Regardless of size, wealth, geography, and development status, many nations today have one thing in common – an insatiable hunger for energy. Power usage was 23.8 trillion kilowatt hours in 2014, and is set to rise to 36.5 trillion kilowatt hours by 2040 according to International Energy Agency estimates.
While many counties seek to boost power capacity by building new hydro, solar, wind, coal, or gas-fired power generation plants, implementing programs and new technologies to reduce power transmission and distribution (T&D) loss is equally important.
T&D loss refers to energy lost in the process of supplying electricity to customers, from power plants, via high voltage wires to local distribution networks and lines. Technical causes include inefficient equipment (transformers, pumps, electrical machines), overloading of lines, long distribution lines, and more. There are also commercial-related losses triggered by unmetered supplies, incorrect billing, untimely billing, wrong tariff, defective meters, and energy theft.
While global transmission loss averages 8%, it is much higher in many emerging nations.
Cambodia’s Transmission Challenge
In Cambodia for example, the nation’s 23% T&D loss rate needs to be addressed urgently because demand for electricity is growing at around 20% per year to support a 7% economic growth rate. And although a host of new power plant projects are in development, reducing current transmission costs (which account for ~19% of total electricity costs) is a key factor in producing more cost-effective, reliable electricity.
While Cambodia’s T&D challenge is significant, new transmission and smart grid technologies coming on stream today could help the nation advance change faster than anticipated.
Electrical Super Highways
A current example is high-voltage direct current (HVDC) power transmission systems. As explained in this GE Reports article, HVDC cables are often termed “electrical super highways” and when connected with new transmission technologies they become more stable, and lose less power than AC lines over long distances (and when used as underwater cables). HVDC is also green-energy friendly – especially combined with a wind turbine that generates power that fluctuates – the technology’s inherent stability makes renewable energy easier to manage.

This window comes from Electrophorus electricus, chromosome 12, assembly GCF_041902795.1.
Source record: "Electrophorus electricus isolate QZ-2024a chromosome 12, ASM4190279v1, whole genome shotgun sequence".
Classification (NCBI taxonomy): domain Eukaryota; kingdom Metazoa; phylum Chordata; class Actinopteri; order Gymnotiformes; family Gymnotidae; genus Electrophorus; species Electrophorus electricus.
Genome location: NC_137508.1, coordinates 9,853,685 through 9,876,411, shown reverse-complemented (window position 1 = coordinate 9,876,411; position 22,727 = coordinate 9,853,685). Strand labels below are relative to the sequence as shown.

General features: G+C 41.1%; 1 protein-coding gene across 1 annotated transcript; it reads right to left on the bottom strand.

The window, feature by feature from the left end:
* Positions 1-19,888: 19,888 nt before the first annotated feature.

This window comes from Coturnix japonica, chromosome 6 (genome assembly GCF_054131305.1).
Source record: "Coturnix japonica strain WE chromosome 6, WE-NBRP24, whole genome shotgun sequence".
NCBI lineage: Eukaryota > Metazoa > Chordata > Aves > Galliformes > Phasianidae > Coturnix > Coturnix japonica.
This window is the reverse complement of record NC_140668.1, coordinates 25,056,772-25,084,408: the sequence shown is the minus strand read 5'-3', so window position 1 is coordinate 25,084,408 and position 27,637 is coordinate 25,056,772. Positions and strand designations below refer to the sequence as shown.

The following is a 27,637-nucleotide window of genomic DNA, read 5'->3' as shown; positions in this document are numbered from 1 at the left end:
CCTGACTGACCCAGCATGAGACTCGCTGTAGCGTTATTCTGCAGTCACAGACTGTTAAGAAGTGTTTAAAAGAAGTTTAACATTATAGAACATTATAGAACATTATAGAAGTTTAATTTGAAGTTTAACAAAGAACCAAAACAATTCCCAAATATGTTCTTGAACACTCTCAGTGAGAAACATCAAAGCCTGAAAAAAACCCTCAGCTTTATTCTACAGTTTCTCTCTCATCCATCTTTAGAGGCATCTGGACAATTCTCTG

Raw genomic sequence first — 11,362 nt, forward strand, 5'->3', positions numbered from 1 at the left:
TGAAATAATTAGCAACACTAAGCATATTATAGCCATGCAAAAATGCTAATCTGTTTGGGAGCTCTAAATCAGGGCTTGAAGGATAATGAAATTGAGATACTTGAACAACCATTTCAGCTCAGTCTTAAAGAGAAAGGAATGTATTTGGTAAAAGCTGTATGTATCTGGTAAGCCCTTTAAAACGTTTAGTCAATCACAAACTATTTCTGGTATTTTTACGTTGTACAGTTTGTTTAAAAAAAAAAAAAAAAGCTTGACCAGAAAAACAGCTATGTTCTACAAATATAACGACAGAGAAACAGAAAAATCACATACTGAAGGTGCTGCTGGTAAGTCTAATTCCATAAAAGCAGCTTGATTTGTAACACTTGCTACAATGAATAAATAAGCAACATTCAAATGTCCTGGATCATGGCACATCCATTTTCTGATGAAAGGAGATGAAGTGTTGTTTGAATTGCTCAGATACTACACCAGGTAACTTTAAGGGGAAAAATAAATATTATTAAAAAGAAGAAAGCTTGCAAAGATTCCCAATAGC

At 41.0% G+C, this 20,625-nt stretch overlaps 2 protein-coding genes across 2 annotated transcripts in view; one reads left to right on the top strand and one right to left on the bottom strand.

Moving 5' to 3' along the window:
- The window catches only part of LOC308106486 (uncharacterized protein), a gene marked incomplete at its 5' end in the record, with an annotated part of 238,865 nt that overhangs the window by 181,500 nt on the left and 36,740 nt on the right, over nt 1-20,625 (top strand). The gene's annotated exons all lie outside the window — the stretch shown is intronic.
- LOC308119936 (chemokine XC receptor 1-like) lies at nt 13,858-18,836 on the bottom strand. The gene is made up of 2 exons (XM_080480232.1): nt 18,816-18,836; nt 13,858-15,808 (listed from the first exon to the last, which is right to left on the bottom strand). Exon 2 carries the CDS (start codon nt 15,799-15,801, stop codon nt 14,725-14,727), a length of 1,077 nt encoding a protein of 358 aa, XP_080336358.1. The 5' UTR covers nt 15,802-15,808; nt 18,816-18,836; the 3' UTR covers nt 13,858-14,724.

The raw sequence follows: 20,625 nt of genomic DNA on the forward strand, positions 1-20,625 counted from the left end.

HVDC systems will play an important role in the massive DolWin 3 offshore wind project being developed in Germany that will bring power to one million German homes
Sustainable Networks for Island Communities
Bringing power closer to people – especially communities living in remote rural, coastal or island locations is another focus for energy transmission and grid experts around the world.
In ASEAN, Semakau Island, located 8km south of Singapore, is playing host to a microgrid test program that could lead to the installation of sustainable energy networks in areas that are not connected to the grid.
GE, along with other energy leaders from the public, private, and university sectors are sharing ideas, and knowledge to explore new microgrid opportunities that harness renewable energy and digital capabilities. This is especially relevant because renewable energy generation capacity is poised to accelerate over coming decades.
And with over 125 million people in the ASEAN region still lacking access to power, this initiative could be an important stepping stone to accelerate smart grid solutions that have the potential to transform social, economic, health and education programs for many communities.
Over the next few weeks, GE Reports will cover some of the latest grid technologies in play today, including an interview with GE SmartGrid Business Development Leader, John McDonald, and profile a new electrification program that aims to bring power to 13,000 villages across Indonesia.